The protests of black students from Pretoria High School For Girls in South Africa received world-wide support, with many drawing attention to the cause on Twitter. It became a trending topic; with the hashtag: #StopRacismAtPretoriaGirlsHigh . The students were protesting the school’s code of conduct in relation to hairstyles. Check out the story and the code of conduct here.
The protests took place at the School’s annual fair on the 27th of August, and sparked debate about racism at the school. The students claimed the policy discriminated against them for wearing their natural, Afro textured hair. They also claimed to have faced derogatory remarks from teachers and, no support from the school in addressing these matters.
Pretoria High School has since suspended the hair policy after pressure from government ministers and the Board of Education in Gauteng SA. A twenty-one day investigation into the school’s hair policy was ordered by Education Minister Panyaza Lesufi. In a statement released August 30th on their facebook page, they stated that the policy should be suspended while a new and improved one is created.
The Department of Education called for an end to the victimization of learners purely because of their hairstyles and use of African languages. The Department of Education gave the following examples, which highlight the full extent of the racism faced by black students at the school:
1. Use of African languages on the school premises is not tolerated yet the other learners are allowed to express themselves in Afrikaans (a language spoken by white South Africans).
2. Learners feel that they are not allowed to wear Black hairstyles, such as Afros. Specifically, the school policy limits the length of the hairstyle, and this is arbitrarily interpreted by the educators. The learners feel that educators use abusive and demeaning language when they address them regarding their hairstyles. For instance some educators tell them they look like monkeys, or have nests on their heads.
3. Racial abuse and victimization by both white educators and white learners, in particular the use of hurtful terms such as monkeys, kaffir, and being told you belong at Mamelodi High and not at Pretoria Girls. In one incident a white learner told a black learner she does not need a pencil but should rather use her finger since it was black enough. Some white learners complained in a music class that they are being taught kaffir music when the teacher was trying to teach them an African folk song.
4. Management and senior officials in the school deal flippantly with, or ignore learners’ complaints about racial abuse and victimization. For example, the learners complained that they are told to ‘get over it’ or ‘toughen up’ this is not a primary school.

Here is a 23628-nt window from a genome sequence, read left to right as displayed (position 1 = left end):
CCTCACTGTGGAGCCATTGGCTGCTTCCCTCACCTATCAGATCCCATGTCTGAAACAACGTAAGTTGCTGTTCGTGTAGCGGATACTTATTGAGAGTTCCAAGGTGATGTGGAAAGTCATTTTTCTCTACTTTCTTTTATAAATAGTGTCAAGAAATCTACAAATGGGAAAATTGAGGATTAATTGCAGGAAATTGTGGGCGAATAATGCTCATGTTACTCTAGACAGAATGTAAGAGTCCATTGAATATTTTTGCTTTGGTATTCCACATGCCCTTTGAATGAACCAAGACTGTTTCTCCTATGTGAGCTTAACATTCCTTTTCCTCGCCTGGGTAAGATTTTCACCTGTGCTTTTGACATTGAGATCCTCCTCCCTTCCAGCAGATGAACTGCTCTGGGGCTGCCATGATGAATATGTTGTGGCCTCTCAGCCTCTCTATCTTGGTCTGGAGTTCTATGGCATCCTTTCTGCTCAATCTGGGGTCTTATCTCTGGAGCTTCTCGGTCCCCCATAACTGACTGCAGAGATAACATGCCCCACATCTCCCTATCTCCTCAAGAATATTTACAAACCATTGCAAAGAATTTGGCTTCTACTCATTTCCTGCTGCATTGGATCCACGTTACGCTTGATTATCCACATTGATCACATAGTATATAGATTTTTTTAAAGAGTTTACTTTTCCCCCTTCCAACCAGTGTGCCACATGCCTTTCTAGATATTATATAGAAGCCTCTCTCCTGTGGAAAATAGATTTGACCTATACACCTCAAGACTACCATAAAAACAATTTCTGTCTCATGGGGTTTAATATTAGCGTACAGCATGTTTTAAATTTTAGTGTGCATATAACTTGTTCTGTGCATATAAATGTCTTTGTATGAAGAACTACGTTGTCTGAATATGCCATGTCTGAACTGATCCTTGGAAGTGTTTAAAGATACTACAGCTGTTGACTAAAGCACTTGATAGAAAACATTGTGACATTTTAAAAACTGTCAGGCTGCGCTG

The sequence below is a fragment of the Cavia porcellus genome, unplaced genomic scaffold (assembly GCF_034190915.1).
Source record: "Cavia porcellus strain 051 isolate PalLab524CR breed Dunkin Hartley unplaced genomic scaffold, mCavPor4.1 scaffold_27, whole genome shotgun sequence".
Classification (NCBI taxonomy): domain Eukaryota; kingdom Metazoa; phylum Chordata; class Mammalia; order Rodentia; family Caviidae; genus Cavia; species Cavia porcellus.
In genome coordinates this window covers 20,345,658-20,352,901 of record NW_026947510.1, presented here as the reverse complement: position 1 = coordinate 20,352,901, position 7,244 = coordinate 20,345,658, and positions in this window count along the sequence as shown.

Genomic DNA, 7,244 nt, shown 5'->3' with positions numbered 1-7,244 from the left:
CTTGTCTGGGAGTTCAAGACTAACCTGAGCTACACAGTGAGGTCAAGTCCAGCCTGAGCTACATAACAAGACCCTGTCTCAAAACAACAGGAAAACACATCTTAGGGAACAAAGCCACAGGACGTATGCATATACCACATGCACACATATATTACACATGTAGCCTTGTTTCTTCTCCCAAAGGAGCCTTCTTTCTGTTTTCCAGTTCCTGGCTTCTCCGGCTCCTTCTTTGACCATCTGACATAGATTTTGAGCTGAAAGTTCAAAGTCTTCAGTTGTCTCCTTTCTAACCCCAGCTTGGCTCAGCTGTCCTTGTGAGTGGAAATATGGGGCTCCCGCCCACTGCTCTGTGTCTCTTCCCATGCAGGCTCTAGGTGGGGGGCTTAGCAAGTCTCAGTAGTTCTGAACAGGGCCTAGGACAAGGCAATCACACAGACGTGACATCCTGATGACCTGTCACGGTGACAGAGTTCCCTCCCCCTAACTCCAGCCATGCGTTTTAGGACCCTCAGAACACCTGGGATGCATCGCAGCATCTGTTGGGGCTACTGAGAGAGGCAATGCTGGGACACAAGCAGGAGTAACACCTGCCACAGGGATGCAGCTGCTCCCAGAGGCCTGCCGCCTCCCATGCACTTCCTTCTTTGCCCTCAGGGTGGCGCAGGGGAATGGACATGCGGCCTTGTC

5. The school response was heavy-handed in calling the police and private security.
6. The harassment and victimization is not only limited to the school grounds, but at school excursions as well.
These examples are deplorable and show the lack of support given by the school. Rather than providing a safe environment for learning; black students are believed to have faced racism and ridicule at the school, simply for being themselves. This shows how crucial the protests were, and the importance of speaking out and standing against racism.
How many more schools have similar racist policies with black students suffering in silence? The protests at Pretoria High School has encouraged students at other schools to speak out. Students at Lawson Brown High for instance have also held protests against similar discriminatory hair policies.
These students should be commended for their courage. No doubt the worldwide support generated on social media played a role in addressing this issue. Glad to hear that action was taken swiftly and the Department of Education has set a course of action in addressing the racism at the school. Such action includes counselling and support for the students involved, as the whole experience must have been traumatic for them.
It’s disheartening to hear of this occurring in 2016, especially considering South Africa’s history. There is still a lot of work to do, not just in South Africa but in many Western countries as well. Here in the U.S some schools have faced accusations of racism due to hair policies. Even the U.S Army had to reform its dress code policy in relation to hairstyles; after it was accused of discriminating against black women with natural hair.
What do you think of this report? Are you happy to hear that the policy has been suspended and will be reformed? Do you believe many of us still face discrimination for simply wearing our hair natural?
Please share your thoughts below.